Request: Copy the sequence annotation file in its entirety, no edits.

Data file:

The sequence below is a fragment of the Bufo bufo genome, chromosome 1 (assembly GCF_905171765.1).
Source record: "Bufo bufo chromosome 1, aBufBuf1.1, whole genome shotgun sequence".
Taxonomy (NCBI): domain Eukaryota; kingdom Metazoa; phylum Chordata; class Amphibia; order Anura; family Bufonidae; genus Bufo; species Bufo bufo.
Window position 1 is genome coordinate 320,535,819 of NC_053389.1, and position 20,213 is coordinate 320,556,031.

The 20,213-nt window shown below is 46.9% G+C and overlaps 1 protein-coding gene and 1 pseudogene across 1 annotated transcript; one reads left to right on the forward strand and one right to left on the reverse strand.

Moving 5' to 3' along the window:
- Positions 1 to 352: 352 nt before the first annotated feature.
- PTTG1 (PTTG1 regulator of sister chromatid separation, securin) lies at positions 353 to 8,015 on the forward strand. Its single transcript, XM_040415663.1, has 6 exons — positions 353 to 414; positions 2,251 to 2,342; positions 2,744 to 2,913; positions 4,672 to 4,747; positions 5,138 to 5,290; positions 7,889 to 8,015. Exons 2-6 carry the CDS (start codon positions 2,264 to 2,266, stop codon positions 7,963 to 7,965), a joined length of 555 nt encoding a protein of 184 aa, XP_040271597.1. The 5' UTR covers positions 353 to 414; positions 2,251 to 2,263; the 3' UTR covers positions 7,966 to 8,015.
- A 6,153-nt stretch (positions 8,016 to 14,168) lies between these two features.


The sequence below is a fragment of the Bufo bufo genome, chromosome 1 (assembly GCF_905171765.1).
Source record: "Bufo bufo chromosome 1, aBufBuf1.1, whole genome shotgun sequence".
Taxonomy (NCBI): domain Eukaryota; kingdom Metazoa; phylum Chordata; class Amphibia; order Anura; family Bufonidae; genus Bufo; species Bufo bufo.
Window position 1 is genome coordinate 320,535,819 of NC_053389.1, and position 20,213 is coordinate 320,556,031.

The 20,213-nt window shown below is 46.9% G+C and overlaps 1 protein-coding gene and 1 pseudogene across 1 annotated transcript; one reads left to right on the forward strand and one right to left on the reverse strand.

Moving 5' to 3' along the window:
- Positions 1 to 352: 352 nt before the first annotated feature.
- PTTG1 (PTTG1 regulator of sister chromatid separation, securin) lies at positions 353 to 8,015 on the forward strand. Its single transcript, XM_040415663.1, has 6 exons — positions 353 to 414; positions 2,251 to 2,342; positions 2,744 to 2,913; positions 4,672 to 4,747; positions 5,138 to 5,290; positions 7,889 to 8,015. Exons 2-6 carry the CDS (start codon positions 2,264 to 2,266, stop codon positions 7,963 to 7,965), a joined length of 555 nt encoding a protein of 184 aa, XP_040271597.1. The 5' UTR covers positions 353 to 414; positions 2,251 to 2,263; the 3' UTR covers positions 7,966 to 8,015.
- A 6,153-nt stretch (positions 8,016 to 14,168) lies between these two features.